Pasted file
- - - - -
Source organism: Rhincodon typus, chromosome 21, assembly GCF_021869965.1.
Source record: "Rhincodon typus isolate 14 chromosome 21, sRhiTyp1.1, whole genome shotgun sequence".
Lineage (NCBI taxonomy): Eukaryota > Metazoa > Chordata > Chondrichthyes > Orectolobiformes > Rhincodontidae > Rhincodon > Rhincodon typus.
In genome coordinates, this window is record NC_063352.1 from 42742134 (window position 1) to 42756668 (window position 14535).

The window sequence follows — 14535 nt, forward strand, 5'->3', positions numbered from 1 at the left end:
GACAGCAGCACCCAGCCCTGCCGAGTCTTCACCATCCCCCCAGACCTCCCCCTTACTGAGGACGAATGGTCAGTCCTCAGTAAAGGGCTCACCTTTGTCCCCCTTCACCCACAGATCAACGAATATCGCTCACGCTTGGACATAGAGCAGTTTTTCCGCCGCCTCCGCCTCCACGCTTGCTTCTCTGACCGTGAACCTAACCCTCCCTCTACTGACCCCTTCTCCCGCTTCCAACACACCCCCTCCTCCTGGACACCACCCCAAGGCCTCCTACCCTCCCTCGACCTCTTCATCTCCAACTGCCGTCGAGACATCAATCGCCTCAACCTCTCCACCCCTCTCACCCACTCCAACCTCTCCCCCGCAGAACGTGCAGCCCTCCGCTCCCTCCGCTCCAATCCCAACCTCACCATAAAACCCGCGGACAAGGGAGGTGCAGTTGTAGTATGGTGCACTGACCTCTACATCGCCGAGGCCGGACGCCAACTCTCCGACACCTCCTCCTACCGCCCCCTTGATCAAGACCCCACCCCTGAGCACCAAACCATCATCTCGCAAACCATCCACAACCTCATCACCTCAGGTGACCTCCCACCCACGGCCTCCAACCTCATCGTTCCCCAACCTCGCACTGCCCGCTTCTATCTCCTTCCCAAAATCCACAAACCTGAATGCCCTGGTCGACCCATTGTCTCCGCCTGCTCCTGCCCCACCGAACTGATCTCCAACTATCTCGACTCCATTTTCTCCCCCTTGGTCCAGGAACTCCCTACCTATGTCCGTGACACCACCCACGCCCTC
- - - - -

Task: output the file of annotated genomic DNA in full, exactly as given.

Source organism: Rhincodon typus, chromosome 21, assembly GCF_021869965.1.
Source record: "Rhincodon typus isolate 14 chromosome 21, sRhiTyp1.1, whole genome shotgun sequence".
Lineage (NCBI taxonomy): Eukaryota > Metazoa > Chordata > Chondrichthyes > Orectolobiformes > Rhincodontidae > Rhincodon > Rhincodon typus.
In genome coordinates, this window is record NC_063352.1 from 42742134 (window position 1) to 42756668 (window position 14535).

The window sequence follows — 14535 nt, forward strand, 5'->3', positions numbered from 1 at the left end:
GACAGCAGCACCCAGCCCTGCCGAGTCTTCACCATCCCCCCAGACCTCCCCCTTACTGAGGACGAATGGTCAGTCCTCAGTAAAGGGCTCACCTTTGTCCCCCTTCACCCACAGATCAACGAATATCGCTCACGCTTGGACATAGAGCAGTTTTTCCGCCGCCTCCGCCTCCACGCTTGCTTCTCTGACCGTGAACCTAACCCTCCCTCTACTGACCCCTTCTCCCGCTTCCAACACACCCCCTCCTCCTGGACACCACCCCAAGGCCTCCTACCCTCCCTCGACCTCTTCATCTCCAACTGCCGTCGAGACATCAATCGCCTCAACCTCTCCACCCCTCTCACCCACTCCAACCTCTCCCCCGCAGAACGTGCAGCCCTCCGCTCCCTCCGCTCCAATCCCAACCTCACCATAAAACCCGCGGACAAGGGAGGTGCAGTTGTAGTATGGTGCACTGACCTCTACATCGCCGAGGCCGGACGCCAACTCTCCGACACCTCCTCCTACCGCCCCCTTGATCAAGACCCCACCCCTGAGCACCAAACCATCATCTCGCAAACCATCCACAACCTCATCACCTCAGGTGACCTCCCACCCACGGCCTCCAACCTCATCGTTCCCCAACCTCGCACTGCCCGCTTCTATCTCCTTCCCAAAATCCACAAACCTGAATGCCCTGGTCGACCCATTGTCTCCGCCTGCTCCTGCCCCACCGAACTGATCTCCAACTATCTCGACTCCATTTTCTCCCCCTTGGTCCAGGAACTCCCTACCTATGTCCGTGACACCACCCACGCCCTC